A man working in a greenhouse

Cornell-Based Program Cultivates Stability for NY’s Farming Families

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This story was condensed from a feature in the Cornell Chronicle.

By Susan Kelley

In 2004, Fred Lee saw no other option but to sell off half his farm equipment—trucks, pipe, tractors, cultivators—an event that usually signals a farm is about to collapse. “Most farms, when they experience an auction, it means the end of the business,” says Lee.

He and his then-wife couldn’t afford the lease payments for most of the 142 acres of land they farmed in Peconic, Long Island, where they grew Chinese cabbage, bok choi, and other Asian vegetables wholesale for NYC restaurants. At the same time, fierce competition had tanked their markets.

“I was really sort of at wit’s end,” says Lee, who grew up working on the family farm with his father and uncles, leveraging Long Island’s famous loamy soil and temperate climate. “I had to figure out, with what we had left, was it enough to keep going?”

He called New York FarmNet. The free, confidential Cornell program provides farmers with two consultants—one specializing in ag finances, the other in the social and emotional dynamics of running a family farm. Cornell is the only land-grant university in the U.S. to offer the service.

The FarmNet consultants visited the farm, listened to the Lees, brainstormed solutions, and suggested a plan of action.

“It was very instrumental,” Lee says. “They said, ‘You need X amount to really cover your expenses and move forward.’ And so I focused on that number.”

The Lees pivoted. They began selling directly to local customers by starting up a CSA (community supported agriculture), an unusual model at the time. “While we didn’t earn exactly the number that they had suggested,” Lee says, “it was the beginning of opening the door to see the light at the end of the hallway.”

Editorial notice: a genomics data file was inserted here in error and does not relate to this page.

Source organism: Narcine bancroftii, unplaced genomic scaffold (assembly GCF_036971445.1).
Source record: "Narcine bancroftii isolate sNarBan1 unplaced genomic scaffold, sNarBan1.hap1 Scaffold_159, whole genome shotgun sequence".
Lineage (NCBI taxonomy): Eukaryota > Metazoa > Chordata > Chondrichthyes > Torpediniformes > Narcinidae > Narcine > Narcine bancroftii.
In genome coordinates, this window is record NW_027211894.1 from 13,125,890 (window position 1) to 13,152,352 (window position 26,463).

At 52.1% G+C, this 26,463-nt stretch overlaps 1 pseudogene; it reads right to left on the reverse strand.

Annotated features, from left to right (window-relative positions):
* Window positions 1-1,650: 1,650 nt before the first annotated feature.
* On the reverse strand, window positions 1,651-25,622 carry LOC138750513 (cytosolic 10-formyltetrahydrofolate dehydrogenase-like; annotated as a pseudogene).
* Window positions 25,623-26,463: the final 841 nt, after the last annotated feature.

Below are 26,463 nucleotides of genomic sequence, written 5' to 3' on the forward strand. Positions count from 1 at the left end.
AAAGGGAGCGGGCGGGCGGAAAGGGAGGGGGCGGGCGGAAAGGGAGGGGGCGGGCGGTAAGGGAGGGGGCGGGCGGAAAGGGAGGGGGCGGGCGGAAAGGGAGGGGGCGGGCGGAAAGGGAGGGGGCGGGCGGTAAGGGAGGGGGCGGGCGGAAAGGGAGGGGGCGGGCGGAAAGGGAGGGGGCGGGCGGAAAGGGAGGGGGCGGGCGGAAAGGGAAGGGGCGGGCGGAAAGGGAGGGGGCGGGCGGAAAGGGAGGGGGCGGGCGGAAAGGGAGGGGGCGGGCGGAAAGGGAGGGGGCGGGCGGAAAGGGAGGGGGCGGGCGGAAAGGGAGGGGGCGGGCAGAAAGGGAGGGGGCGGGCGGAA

Lee is one of the thousands of farmers across New York State who have relied on FarmNet for help with everything from financial analysis to anxiety and depression.

It’s important to support farmers because they play a crucial role in the state culture and economy, says Greg Mruk, executive director and a former financial consultant for the organization. “New York is an incredibly rural state, which surprises a lot of people. And a lot of that rural culture centers around the farm, and the family farm,” he says.

New York State is home to nearly 33,500 family farms, which make important economic contributions.

In 2021, New York agriculture overall produced roughly $3.3 billion in gross domestic product and paid close to $1 billion in wages, according to the U.S. Bureau of Labor Statistics.

But the job comes with stress, from financial pressures outside families’ control like the high land values the Lees experienced, to the emotional complications of a multigenerational business.

A map showing farmland as a percentage of land by county in NY state

For some, the stress can become untenable. Male farmers, ranchers, and other agricultural managers in the U.S. have a significantly higher rate of suicide deaths—43.2 per 100,000—compared to the average across all other occupations of 27.4 per 100,000, according to the Centers for Disease Control and Prevention.

Rising interest rates are the main financial concern facing New York farmers, says Wayne Knoblauch, faculty director of FarmNet and professor in the Dyson School.